Spending More of the School Day in Math Class: Evidence From a Regression Discontinuity in Middle School

Many students in Ohio and across the nation continue to perform poorly in mathematics. In response to this chronic underachievement, schools have tried numerous interventions, including “double dosing” students who lag behind academically. “Double dosing”—most commonly utilized in middle and high schools—can be an extension of time in an existing math class or assigning struggling students to two independent math courses (one remedial, one comprised of grade-level content). In either case, the goal is to improve student outcomes through additional “time on task.” In this new study, the author analyzes student data from 2003–04 through 2012–13 provided by the Miami-Dade County Public Schools (M-DCPS) to observe whether students’ participation in two distinct math classes improves outcomes. The study examines the outcomes of middle school students scoring just below and just above the predetermined cut-off score on the previous spring’s state assessment.[1] Findings indicate that students taking a double dose of math made significantly higher gains on math assessments compared to those students who were just above the cut-off score but did not receive a double dose. Yet over time, these gains diminish. Only one year after returning to a single math class schedule, gains fell to one-half to two-thirds the original amount. Two years post double-dose, gains shrunk further to only one-fifth to one-third of the original. These results indicate that double dosing provides students a big-time short-term boost; however, there is no guarantee that short-run gains will persist in the longer term.[2] Additionally, there are trade offs associated with double dosing students. The author appropriately notes that additional time in math classes diminishes time devoted to other subjects, assuming the length of the school day is fixed. While students shouldn’t spend all day exclusively learning math, we must find creative ways to optimize learning time in order to ensure that our students—especially those performing at desperately low levels—are mastering all material necessary for success.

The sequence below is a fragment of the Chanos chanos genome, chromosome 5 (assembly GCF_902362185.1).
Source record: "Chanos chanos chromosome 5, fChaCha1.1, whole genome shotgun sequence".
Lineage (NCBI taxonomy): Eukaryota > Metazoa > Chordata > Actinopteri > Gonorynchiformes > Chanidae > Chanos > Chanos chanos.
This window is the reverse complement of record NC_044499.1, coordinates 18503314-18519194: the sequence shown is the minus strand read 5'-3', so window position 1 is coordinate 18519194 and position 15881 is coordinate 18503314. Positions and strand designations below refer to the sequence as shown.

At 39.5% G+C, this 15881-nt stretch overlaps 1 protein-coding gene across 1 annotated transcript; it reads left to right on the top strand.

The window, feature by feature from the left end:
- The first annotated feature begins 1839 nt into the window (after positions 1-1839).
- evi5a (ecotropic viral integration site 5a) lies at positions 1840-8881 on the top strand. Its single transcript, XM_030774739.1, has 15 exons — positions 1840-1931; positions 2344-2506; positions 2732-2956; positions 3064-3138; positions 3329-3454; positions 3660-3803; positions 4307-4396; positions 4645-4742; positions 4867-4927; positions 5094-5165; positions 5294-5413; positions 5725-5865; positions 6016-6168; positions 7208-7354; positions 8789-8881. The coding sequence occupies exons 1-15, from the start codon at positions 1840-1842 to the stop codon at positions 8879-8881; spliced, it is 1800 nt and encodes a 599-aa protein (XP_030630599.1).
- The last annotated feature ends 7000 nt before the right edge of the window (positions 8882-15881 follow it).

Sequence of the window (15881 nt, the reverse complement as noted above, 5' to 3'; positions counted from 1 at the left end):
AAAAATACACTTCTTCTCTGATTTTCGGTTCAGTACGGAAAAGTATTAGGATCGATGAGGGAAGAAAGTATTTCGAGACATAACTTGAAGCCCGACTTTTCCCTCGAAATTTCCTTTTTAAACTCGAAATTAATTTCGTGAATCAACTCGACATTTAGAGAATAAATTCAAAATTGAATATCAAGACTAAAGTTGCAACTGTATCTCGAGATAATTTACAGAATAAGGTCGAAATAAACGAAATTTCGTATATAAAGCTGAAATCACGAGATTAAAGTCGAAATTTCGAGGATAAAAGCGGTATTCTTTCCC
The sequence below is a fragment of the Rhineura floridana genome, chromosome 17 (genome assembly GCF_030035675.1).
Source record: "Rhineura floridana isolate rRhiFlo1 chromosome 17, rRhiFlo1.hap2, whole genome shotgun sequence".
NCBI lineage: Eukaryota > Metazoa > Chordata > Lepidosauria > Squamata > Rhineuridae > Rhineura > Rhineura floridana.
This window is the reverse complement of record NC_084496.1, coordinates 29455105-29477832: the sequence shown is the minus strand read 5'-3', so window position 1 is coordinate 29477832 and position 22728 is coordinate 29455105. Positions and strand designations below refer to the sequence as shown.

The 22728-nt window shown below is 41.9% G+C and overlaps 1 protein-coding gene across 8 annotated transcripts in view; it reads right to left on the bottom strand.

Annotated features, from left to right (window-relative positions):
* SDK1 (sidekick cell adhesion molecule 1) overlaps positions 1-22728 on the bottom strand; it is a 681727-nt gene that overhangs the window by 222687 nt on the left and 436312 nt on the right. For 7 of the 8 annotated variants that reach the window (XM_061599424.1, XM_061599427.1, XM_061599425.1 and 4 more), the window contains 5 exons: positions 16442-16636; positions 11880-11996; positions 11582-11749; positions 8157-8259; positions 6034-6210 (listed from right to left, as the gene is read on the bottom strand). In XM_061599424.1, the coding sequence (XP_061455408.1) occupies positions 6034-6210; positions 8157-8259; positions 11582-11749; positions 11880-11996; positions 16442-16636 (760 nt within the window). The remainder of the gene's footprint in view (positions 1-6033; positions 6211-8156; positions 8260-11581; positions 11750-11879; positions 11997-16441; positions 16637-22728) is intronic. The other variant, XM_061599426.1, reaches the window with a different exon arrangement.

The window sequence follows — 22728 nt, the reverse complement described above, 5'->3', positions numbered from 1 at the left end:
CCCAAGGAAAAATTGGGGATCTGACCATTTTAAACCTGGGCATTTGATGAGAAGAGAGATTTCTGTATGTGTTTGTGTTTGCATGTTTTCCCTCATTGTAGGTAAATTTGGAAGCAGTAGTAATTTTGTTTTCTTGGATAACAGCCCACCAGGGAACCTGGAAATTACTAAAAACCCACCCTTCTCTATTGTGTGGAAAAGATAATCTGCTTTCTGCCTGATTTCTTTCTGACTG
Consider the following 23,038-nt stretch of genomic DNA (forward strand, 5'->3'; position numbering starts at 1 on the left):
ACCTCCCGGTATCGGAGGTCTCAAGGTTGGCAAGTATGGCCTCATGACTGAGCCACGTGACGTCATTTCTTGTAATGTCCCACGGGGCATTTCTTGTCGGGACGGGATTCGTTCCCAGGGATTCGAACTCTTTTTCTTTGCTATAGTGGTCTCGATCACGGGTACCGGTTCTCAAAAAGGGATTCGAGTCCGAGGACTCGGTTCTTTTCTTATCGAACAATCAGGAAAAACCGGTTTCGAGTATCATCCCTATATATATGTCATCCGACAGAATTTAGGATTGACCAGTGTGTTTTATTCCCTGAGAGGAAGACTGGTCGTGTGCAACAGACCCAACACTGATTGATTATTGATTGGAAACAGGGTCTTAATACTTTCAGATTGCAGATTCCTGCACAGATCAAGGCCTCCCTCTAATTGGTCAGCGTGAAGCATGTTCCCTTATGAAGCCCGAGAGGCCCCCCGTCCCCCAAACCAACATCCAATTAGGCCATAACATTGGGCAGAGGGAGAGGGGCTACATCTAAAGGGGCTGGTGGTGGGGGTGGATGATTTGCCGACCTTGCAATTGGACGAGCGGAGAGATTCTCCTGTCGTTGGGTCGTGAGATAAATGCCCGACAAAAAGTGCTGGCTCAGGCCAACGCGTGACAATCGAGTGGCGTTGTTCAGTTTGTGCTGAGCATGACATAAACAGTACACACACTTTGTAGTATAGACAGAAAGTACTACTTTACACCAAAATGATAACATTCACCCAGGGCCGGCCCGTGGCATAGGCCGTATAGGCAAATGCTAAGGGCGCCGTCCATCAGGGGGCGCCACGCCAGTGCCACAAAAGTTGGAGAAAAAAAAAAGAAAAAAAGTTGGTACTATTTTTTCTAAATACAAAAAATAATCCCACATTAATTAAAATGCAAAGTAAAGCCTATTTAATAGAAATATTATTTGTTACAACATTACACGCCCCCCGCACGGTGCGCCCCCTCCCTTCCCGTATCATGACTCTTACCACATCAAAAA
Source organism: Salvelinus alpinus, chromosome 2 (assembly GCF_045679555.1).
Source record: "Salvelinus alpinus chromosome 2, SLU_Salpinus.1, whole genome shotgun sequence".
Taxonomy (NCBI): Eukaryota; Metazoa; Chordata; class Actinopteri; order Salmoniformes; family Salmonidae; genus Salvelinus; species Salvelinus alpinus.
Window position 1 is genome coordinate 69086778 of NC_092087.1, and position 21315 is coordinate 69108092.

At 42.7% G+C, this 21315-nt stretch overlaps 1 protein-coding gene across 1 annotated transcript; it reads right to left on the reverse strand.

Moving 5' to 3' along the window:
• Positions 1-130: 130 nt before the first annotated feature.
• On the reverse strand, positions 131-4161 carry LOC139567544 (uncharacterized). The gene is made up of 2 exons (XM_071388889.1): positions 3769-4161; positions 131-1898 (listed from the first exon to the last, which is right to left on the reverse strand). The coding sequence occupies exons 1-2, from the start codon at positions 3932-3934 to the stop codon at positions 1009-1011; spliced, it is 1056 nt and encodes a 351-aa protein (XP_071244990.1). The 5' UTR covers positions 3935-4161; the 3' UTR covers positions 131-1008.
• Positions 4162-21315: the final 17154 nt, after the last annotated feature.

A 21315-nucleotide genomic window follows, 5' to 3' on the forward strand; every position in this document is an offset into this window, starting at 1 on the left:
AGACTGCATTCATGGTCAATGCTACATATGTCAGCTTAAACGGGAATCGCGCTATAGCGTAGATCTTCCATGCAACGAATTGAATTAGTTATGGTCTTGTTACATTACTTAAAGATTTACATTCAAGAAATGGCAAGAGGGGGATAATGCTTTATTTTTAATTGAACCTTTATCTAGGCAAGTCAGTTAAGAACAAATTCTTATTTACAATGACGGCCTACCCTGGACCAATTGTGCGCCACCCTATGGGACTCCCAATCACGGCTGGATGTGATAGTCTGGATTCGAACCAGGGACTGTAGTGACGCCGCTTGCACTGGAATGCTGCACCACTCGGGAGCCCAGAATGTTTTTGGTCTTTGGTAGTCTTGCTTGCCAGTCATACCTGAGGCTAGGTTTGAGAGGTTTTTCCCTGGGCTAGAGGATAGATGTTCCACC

Source: Eric Taylor, Spending More of the School Day in Math Class: Evidence From a Regression Discontinuity in Middle School (Stanford, CA: Stanford University, June 2014).

[1] Students scoring below the cut-off score are identified as candidates for the double-dose schedule. However, a variety of factors determine students’ final schedules, and as a result, not all candidates are double dosed.

[2] These declining gains contradict the findings of a 2012 study focused on ninth-grade algebra students in Chicago Public Schools that finds “substantial long-run impacts of intensive math instruction” on future education outcomes.